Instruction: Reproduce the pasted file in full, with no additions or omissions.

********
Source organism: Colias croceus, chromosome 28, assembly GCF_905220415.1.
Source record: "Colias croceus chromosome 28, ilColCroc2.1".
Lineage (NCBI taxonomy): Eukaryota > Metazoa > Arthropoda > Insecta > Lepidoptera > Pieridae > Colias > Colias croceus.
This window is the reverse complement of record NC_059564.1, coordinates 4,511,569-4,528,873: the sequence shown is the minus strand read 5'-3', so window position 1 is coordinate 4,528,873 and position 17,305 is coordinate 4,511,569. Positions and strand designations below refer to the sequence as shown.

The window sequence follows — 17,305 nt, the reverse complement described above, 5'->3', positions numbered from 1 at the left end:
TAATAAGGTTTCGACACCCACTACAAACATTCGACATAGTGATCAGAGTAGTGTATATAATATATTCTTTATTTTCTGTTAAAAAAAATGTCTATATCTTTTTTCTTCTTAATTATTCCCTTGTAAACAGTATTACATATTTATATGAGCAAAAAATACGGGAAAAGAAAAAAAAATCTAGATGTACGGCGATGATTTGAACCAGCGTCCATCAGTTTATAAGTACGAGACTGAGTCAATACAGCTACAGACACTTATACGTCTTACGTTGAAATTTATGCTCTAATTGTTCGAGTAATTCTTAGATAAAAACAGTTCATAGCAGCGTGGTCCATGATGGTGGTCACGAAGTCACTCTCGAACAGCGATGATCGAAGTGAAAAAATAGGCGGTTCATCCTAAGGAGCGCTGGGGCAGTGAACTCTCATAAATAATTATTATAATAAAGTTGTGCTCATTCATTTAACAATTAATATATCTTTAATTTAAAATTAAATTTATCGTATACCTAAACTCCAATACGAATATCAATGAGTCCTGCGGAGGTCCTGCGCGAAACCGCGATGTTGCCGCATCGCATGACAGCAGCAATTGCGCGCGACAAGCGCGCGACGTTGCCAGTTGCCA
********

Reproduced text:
Source organism: Colias croceus, chromosome 28, assembly GCF_905220415.1.
Source record: "Colias croceus chromosome 28, ilColCroc2.1".
Lineage (NCBI taxonomy): Eukaryota > Metazoa > Arthropoda > Insecta > Lepidoptera > Pieridae > Colias > Colias croceus.
This window is the reverse complement of record NC_059564.1, coordinates 4,511,569-4,528,873: the sequence shown is the minus strand read 5'-3', so window position 1 is coordinate 4,528,873 and position 17,305 is coordinate 4,511,569. Positions and strand designations below refer to the sequence as shown.

The window sequence follows — 17,305 nt, the reverse complement described above, 5'->3', positions numbered from 1 at the left end:
TAATAAGGTTTCGACACCCACTACAAACATTCGACATAGTGATCAGAGTAGTGTATATAATATATTCTTTATTTTCTGTTAAAAAAAATGTCTATATCTTTTTTCTTCTTAATTATTCCCTTGTAAACAGTATTACATATTTATATGAGCAAAAAATACGGGAAAAGAAAAAAAAATCTAGATGTACGGCGATGATTTGAACCAGCGTCCATCAGTTTATAAGTACGAGACTGAGTCAATACAGCTACAGACACTTATACGTCTTACGTTGAAATTTATGCTCTAATTGTTCGAGTAATTCTTAGATAAAAACAGTTCATAGCAGCGTGGTCCATGATGGTGGTCACGAAGTCACTCTCGAACAGCGATGATCGAAGTGAAAAAATAGGCGGTTCATCCTAAGGAGCGCTGGGGCAGTGAACTCTCATAAATAATTATTATAATAAAGTTGTGCTCATTCATTTAACAATTAATATATCTTTAATTTAAAATTAAATTTATCGTATACCTAAACTCCAATACGAATATCAATGAGTCCTGCGGAGGTCCTGCGCGAAACCGCGATGTTGCCGCATCGCATGACAGCAGCAATTGCGCGCGACAAGCGCGCGACGTTGCCAGTTGCCA